This is the kind of information most would prefer to discount. It doesn't fit into our intuitive sense of the world.  Not anymore than the Mpemba Effect did before we heard an explanation.  And that's just the thing.  Things that don't make sense are difficult to believe until we have an explanation. Once we have an explanation, it's quickly, "Well, of course.."

Publication of this study by the British Medical Journal caused quite the flurry of letters to the editor.  Some pointed out errors in interpreting the statistics; others relied on Star Trek dialogue to explain why you can't and shouldn't attempt to change the past.  The most interesting letter to me questioned what would happen if the researchers then prayed for the control group? Whether the study results were true or not, I find the whole thing interesting.

Long ago I gave name to a behavior pattern I'd occasionally see in patients, calling it Arnica Delusional Syndrome. These people had experienced the benefit of using homeopathic arnica despite the logical assumption that it shouldn't do a thing.  It was too diluted.  Their world view was so badly shaken by the experience that they abandoned all attempts at rational judgment.  From then on they assumed, "If Arnica works and it doesn't make sense that it does, then anything that doesn't make sense also must work." 

Of course this is lousy logic. At the same time I like to keep in mind that not everything that is true will make sense, at least not until we find an explanation.  In the case of the Mpemba Effect, it took several thousand years to explain what some people noticed.  For many, until the effect was explained, it didn't exist.

But the power of retroactive prayer, can it work?  Was this study just one of those aberrations of double blind placebo controlled science that we should ignore? Or are the implications and lack of logical explanation just a little too much for us to live with? 

I've talked to a number of patients about this study.  Those deeply religious sorts take it in stride, easily accepting that the Eternal, by definition is not bound by time.  Thus the effects of prayer aren't limited to time and space.  I get a similar reaction from those new age types who read thick books on modern physics and spirituality; they apparently don't see a contradiction to this study.  They talk about quantum field theory and quickly lose me.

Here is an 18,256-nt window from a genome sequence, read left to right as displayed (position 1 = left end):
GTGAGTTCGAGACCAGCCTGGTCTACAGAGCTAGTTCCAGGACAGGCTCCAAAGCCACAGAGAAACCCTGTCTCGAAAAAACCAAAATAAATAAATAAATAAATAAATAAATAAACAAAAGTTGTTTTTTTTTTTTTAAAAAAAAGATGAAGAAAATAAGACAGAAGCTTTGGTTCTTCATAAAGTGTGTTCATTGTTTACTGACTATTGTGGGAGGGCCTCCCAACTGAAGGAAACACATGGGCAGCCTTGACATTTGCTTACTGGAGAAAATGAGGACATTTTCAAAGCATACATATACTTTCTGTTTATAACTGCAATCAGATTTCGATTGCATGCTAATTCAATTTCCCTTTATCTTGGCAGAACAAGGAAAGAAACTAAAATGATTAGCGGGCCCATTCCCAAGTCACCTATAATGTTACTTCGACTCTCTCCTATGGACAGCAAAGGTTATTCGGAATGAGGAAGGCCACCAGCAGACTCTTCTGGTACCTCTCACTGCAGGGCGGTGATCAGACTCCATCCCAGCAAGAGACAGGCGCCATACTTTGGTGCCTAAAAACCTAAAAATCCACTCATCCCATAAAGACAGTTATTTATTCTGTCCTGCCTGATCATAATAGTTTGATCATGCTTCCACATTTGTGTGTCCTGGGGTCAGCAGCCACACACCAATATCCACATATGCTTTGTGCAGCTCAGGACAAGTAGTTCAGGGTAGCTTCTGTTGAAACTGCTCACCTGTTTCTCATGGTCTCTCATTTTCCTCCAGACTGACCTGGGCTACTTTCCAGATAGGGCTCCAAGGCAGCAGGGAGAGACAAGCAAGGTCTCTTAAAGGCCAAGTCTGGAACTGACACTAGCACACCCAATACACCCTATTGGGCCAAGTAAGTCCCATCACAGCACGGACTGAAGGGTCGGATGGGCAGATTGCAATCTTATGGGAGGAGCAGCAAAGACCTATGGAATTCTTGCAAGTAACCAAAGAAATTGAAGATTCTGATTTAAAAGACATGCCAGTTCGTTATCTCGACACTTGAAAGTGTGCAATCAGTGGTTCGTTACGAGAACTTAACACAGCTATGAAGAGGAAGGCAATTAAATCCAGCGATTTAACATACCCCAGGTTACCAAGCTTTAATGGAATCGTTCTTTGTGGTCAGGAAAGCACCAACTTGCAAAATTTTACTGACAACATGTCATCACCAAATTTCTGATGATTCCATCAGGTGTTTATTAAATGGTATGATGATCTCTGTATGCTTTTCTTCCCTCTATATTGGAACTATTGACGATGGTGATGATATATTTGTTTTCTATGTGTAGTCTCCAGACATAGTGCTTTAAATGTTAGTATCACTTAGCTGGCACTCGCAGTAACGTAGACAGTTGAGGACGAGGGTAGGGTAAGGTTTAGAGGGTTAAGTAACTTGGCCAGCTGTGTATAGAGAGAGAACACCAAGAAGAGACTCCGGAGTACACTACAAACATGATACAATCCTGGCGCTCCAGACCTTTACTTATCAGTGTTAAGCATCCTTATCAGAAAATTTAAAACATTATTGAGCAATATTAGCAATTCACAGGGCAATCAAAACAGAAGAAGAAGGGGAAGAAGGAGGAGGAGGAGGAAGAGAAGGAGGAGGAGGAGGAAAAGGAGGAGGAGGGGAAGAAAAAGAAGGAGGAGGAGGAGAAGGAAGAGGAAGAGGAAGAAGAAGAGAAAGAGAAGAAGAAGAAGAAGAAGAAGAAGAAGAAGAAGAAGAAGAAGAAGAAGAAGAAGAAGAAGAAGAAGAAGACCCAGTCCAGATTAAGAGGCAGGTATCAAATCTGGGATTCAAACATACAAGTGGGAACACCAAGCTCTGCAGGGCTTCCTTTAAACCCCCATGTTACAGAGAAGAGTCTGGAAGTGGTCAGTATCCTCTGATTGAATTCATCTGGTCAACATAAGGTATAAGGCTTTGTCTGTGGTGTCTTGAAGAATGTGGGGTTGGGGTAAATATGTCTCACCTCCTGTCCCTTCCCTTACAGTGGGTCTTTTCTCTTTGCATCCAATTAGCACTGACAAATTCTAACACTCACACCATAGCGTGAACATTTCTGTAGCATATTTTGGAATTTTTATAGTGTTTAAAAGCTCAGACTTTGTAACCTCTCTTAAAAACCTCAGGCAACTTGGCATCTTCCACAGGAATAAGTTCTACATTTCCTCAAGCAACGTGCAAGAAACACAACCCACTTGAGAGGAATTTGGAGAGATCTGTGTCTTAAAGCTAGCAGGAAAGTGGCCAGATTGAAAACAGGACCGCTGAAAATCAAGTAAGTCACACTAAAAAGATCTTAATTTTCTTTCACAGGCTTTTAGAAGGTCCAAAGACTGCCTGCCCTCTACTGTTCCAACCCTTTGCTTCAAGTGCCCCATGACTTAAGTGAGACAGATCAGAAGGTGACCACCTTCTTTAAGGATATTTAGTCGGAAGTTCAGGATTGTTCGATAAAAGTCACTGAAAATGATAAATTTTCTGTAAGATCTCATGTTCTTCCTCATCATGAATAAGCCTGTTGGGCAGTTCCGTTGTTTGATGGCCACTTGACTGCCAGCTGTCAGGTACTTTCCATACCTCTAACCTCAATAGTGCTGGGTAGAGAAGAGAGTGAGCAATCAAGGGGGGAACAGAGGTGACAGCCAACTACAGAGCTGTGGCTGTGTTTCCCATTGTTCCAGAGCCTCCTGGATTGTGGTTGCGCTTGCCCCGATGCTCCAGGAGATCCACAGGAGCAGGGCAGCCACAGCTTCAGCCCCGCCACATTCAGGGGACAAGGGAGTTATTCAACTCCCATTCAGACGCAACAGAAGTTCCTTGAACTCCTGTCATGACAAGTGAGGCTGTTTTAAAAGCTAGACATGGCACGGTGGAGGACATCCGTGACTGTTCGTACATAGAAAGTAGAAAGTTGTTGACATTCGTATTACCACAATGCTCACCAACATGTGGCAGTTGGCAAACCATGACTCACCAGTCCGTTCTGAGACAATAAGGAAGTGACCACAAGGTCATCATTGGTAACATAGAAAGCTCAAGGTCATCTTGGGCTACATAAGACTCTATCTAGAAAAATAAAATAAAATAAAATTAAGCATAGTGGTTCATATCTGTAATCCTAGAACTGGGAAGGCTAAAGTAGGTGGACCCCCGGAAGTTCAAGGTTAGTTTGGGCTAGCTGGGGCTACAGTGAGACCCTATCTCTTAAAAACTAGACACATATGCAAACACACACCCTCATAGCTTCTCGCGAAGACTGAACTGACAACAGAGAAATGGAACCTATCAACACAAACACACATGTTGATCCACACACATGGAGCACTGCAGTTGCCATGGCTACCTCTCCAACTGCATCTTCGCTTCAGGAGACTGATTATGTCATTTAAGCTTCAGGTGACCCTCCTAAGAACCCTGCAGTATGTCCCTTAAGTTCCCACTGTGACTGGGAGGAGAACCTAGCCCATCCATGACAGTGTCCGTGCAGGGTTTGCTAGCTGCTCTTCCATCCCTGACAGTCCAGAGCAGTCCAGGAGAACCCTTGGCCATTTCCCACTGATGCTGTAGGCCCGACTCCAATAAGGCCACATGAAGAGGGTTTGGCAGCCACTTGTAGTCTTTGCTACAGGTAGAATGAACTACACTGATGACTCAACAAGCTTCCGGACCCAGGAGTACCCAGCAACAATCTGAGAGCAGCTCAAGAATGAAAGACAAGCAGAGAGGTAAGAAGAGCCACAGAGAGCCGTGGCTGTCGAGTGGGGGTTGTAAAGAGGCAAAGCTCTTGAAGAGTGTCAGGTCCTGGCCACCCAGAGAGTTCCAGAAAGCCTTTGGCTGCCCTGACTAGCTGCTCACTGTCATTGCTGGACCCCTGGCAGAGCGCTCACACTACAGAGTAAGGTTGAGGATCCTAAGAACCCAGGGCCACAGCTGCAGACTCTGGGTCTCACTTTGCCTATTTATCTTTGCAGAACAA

For those of us who still live in this world, where tomorrow comes after today, where the future is the future and the past the past, and my thoughts, wishes and prayers are inside my head and even if they touch others, do so now, in the present, and not in the past, well, this prayer study is still a bit of a stretch.  A stretch that is not unlike saying that hot water freezes faster than cold.

Sometimes, though it's good for one's health to try and stretch a bit.

________________________________________

References:

[1] Marcus Chown Why water freezes faster after heating 03 June 2006 NewScientist.com news service

 

[1]

BMJ. 2001 Dec 22-29;323(7327):1450-1.

Related Articles, Links

•  Click here to read  Click here to read 


Effects of remote, retroactive intercessory prayer on outcomes in patients with bloodstream infection: randomised controlled trial.

Leibovici L .

Department of Medicine, Beilinson Campus, Rabin Medical Center , Petah-Tiqva 49100 , Israel . leibovic@post.tau.ac.il

OBJECTIVE: To determine whether remote, retroactive intercessory prayer, said for a group of patients with a bloodstream infection, has an effect on outcomes. DESIGN: Double blind, parallel group, randomised controlled trial of a retroactive intervention. SETTING: University hospital. SUBJECTS: All 3393 adult patients whose bloodstream infection was detected at the hospital in 1990-6. INTERVENTION: In July 2000 patients were randomised to a control group and an intervention group. A remote, retroactive intercessory prayer was said for the well being and full recovery of the intervention group. MAIN OUTCOME MEASURES: Mortality in hospital, length of stay in hospital, and duration of fever. RESULTS: Mortality was 28.1% (475/1691) in the intervention group and 30.2% (514/1702) in the control group (P for difference=0.4). Length of stay in hospital and duration of fever were significantly shorter in the intervention group than in the control group (P=0.01 and P=0.04, respectively). CONCLUSION: Remote, retroactive intercessory prayer said for a group is associated with a shorter stay in hospital and shorter duration of fever in patients with a bloodstream infection and should be considered for use in clinical practice .